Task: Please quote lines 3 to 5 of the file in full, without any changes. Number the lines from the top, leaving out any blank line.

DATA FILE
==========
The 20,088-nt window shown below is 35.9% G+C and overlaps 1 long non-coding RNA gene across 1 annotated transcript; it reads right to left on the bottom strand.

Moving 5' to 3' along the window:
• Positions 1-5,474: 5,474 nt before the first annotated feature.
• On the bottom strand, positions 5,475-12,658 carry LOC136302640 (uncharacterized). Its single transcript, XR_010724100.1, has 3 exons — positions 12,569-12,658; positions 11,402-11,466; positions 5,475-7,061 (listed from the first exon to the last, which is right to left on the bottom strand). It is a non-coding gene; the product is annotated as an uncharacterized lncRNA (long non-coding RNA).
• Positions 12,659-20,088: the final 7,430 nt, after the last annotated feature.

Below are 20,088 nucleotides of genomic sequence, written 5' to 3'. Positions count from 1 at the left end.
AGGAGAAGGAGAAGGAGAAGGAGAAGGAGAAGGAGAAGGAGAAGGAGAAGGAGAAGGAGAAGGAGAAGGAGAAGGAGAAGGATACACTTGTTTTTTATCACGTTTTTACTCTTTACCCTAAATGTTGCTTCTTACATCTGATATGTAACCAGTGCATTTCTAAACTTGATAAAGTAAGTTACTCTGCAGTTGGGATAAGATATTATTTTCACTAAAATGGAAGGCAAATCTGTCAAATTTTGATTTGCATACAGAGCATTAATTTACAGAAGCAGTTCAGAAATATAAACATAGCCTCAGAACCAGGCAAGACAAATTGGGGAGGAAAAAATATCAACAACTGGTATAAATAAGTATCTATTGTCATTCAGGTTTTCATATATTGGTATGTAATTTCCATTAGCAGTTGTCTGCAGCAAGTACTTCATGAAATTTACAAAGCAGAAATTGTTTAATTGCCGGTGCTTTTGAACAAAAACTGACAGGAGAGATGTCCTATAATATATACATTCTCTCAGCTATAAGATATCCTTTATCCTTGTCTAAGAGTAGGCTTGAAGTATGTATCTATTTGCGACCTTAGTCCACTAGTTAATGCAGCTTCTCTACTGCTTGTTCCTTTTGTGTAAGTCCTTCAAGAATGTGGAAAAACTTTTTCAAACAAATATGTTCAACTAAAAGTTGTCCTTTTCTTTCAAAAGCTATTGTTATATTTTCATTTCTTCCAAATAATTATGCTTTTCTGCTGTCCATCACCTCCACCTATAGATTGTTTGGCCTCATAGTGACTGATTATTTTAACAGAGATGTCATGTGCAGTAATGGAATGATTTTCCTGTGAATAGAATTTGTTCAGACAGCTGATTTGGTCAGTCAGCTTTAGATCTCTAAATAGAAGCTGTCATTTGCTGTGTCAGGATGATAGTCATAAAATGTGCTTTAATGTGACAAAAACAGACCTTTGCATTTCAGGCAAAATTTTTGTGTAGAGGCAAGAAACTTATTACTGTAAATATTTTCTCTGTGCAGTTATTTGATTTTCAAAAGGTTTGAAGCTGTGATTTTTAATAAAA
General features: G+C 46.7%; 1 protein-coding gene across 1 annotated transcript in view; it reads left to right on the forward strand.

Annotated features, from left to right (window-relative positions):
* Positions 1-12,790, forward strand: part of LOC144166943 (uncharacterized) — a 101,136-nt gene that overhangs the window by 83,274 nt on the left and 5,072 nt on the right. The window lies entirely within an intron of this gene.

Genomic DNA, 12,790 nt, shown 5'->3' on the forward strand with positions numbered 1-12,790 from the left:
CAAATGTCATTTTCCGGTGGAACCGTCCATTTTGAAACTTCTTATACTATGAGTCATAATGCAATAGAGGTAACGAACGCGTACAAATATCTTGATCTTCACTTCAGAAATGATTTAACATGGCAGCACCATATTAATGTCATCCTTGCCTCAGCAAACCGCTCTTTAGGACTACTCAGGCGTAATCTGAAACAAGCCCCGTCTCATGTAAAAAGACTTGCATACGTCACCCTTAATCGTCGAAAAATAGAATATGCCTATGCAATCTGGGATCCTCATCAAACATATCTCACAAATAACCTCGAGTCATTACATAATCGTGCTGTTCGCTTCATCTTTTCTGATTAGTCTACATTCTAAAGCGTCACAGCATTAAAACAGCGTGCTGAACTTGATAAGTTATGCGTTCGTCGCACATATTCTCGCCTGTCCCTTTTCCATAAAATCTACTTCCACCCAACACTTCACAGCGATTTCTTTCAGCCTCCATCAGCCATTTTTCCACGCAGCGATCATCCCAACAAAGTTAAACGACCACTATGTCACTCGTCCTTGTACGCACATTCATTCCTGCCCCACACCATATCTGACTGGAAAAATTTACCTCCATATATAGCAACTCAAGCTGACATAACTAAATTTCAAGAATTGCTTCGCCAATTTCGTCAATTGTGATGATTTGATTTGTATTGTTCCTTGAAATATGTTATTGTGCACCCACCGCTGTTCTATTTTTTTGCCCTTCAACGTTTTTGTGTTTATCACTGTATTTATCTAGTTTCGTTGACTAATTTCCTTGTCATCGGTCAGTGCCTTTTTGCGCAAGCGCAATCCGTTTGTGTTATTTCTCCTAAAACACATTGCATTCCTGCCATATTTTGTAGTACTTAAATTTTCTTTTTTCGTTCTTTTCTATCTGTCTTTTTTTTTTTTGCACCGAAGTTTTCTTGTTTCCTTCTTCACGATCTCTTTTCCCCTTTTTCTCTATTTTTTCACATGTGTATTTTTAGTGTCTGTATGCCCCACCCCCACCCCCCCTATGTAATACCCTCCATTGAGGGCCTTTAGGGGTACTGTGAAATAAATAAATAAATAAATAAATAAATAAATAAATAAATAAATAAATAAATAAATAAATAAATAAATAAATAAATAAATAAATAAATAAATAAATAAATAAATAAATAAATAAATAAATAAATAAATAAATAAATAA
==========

• Positions 1-5,474: 5,474 nt before the first annotated feature.
• On the bottom strand, positions 5,475-12,658 carry LOC136302640 (uncharacterized). Its single transcript, XR_010724100.1, has 3 exons — positions 12,569-12,658; positions 11,402-11,466; positions 5,475-7,061 (listed from the first exon to the last, which is right to left on the bottom strand). It is a non-coding gene; the product is annotated as an uncharacterized lncRNA (long non-coding RNA).
• Positions 12,659-20,088: the final 7,430 nt, after the last annotated feature.